Christmas, our being & mission

The Lord Is My Chef Simbang Gabi Recipe by Fr. Nicanor F. Lalog II
Saturday in the Third Week of Advent, Day 2 of Christmas Novena, 17 December 2022
Genesis 49:2, 8-10     ><}}}}*> + ><}}}}*> + ><}}}}*>     Matthew 1:1-17
Photo by author, 2021.

Beginning today, we shift our focus in our Christmas preparations into the second phase of Advent, of looking back to the first coming of Jesus Christ when he was born in Bethlehem more than 2000 years ago.

The birth and origin of Jesus has always been an issue to many people then and now. It was the main reason he was put to death for the case of “blasphemy” because his enemies at that time refused to accept he is the Son of God, the fulfillment of the promises in the Old Testament, of him coming from the lineage of King David.

Until now, people continue to question his origin with so many others insisting Jesus is not God, that he is only human.

That is why all four evangelists began their gospel accounts by first establishing his identity and roots with Matthew doing a very superb job by starting right away with the genealogy of Jesus Christ.

The book of the genealogy of Jesus Christ, the son of David, the son of Abraham. Abraham became the father of Isaac, Isaac the father of Jacob, Jacob the father of Judah and his brothers. Judah became the father of Perez and Zerah, whose mother was Tamar. Perez became the father of Hezron, Hezron the father of Ram….

Matthew 1:1-3
Photo by author, November 2022.

For the early Christians, it was very important to first establish the origin of our Lord because his roots reveal his very being and mission – that indeed, he is the Christ, the promised one of God since the beginning sent to save us from sin and bring us back into one with the Father.

The same is very true with us. Unless we know our roots, our origins, we will always have those confusions in life like identity crisis and meaning of existence. All these problems about gender identity, drug addictions, teenage pregnancies, depressions and so many others are basically due to lack of our knowing of ourselves, of our being. How can we go on with our life journey and mission if we are not even sure of ourselves, of who we are, of our grounding, of where we came from?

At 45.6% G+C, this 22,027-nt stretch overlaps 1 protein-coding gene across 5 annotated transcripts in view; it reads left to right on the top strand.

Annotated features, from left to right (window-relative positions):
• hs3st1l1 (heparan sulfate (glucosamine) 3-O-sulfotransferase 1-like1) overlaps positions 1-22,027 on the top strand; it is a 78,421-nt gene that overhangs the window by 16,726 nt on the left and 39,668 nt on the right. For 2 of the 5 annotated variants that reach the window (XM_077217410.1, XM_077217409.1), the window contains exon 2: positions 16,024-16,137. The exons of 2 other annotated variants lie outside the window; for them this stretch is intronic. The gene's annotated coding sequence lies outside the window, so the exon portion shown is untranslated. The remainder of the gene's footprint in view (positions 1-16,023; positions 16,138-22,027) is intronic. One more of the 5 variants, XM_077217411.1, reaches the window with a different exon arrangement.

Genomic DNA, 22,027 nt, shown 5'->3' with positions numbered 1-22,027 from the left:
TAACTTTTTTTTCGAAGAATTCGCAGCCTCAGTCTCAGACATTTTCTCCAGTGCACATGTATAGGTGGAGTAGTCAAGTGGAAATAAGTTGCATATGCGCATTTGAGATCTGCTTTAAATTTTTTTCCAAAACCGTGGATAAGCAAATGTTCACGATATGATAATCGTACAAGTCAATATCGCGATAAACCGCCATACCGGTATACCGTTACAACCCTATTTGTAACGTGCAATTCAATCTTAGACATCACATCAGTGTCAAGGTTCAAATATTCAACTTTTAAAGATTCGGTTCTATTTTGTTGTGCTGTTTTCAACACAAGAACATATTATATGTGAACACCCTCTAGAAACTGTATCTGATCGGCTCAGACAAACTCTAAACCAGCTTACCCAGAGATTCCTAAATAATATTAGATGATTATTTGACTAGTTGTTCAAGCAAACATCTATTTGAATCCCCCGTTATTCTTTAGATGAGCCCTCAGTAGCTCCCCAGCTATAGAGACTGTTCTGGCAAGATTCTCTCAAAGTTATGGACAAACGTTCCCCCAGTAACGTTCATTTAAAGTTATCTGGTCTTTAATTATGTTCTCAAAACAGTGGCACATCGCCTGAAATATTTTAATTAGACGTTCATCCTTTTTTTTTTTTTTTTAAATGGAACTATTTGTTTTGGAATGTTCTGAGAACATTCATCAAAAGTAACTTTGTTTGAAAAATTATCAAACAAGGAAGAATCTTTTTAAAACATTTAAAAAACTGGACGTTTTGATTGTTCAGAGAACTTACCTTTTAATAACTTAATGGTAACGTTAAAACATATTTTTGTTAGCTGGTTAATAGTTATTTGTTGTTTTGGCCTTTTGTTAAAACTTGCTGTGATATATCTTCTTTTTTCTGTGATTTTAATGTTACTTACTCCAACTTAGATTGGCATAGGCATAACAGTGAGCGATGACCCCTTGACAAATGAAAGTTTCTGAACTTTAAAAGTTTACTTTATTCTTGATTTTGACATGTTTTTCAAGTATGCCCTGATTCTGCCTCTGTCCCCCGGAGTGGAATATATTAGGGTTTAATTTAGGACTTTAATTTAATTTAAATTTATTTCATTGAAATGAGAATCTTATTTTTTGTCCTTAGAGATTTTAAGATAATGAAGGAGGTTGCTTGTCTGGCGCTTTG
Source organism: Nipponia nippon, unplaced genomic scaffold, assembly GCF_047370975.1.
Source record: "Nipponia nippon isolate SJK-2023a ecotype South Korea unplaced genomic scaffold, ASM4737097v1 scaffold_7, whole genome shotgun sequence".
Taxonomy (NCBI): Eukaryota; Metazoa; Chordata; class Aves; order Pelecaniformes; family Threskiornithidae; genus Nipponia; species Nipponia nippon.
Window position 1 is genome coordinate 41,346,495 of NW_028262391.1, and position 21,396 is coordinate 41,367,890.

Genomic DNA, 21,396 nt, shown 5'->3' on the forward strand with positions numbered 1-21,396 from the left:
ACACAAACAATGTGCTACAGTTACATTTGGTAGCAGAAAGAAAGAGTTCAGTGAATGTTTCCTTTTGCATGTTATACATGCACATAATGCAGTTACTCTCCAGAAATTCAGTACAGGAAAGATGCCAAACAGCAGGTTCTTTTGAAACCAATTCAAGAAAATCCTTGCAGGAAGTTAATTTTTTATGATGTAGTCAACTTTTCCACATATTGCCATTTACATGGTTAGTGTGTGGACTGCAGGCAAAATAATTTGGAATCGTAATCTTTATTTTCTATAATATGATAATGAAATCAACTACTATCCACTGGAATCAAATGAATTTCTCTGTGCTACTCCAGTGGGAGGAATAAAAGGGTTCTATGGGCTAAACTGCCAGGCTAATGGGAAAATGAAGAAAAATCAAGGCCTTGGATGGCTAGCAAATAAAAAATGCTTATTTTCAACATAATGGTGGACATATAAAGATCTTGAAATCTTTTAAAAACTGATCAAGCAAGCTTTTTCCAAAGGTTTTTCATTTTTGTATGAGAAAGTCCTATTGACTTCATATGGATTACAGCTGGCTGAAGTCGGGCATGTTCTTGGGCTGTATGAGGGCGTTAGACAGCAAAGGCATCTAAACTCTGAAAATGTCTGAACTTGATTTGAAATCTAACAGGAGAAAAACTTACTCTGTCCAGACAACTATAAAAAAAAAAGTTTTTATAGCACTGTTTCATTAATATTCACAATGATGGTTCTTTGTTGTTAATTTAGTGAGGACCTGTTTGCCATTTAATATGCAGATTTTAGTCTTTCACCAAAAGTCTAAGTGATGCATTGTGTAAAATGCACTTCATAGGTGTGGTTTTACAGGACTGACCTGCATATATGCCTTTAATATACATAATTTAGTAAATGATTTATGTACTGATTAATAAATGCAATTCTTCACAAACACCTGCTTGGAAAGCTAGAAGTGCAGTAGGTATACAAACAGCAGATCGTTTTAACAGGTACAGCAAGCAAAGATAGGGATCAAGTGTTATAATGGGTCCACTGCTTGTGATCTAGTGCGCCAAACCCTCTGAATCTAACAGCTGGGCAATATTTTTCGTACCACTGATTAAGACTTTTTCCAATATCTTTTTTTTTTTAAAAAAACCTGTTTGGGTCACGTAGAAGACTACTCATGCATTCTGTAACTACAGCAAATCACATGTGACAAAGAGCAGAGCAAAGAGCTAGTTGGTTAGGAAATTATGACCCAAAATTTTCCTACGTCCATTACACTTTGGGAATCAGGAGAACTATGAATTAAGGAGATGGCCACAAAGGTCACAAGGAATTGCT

When I was a newly ordained priest assigned to a school in Malolos, at first I felt so mad at seeing how our young people behaved, their lack of discipline and sense of responsibilities. But after three months in school, I realized that the question we should be asking even until now is not why are the young acting that way today but, “where are their parents”?

Now that I am assigned as a university chaplain, the more I see this reality so true, even at its worst and ugly faces of the many burdens and sufferings our young people have to bear and contend with right in their homes – incest and physical abuses, absentee parents and separated parents or single parents made more difficult by poverty that many of them even go without breakfast or decent meal on many occasions every week.

Now more than ever, the school has become truly the home of every student because they have no home, no parents and no love to come home to! They prefer hanging out anywhere including school and get into drugs and other vices at a young age because nobody cares for them except their equally lost peers. Many practically live in the internet and social media because nobody is around to interact with them at home.

Many young people are lost simply because their parents are lost too. They have all kinds of issues because they do not know who they are and where they are going to. They have low self-confidence and low self-esteem, depressive and yes, almost everyone contemplates committing suicide even once because they could not find meaning in their lives anymore.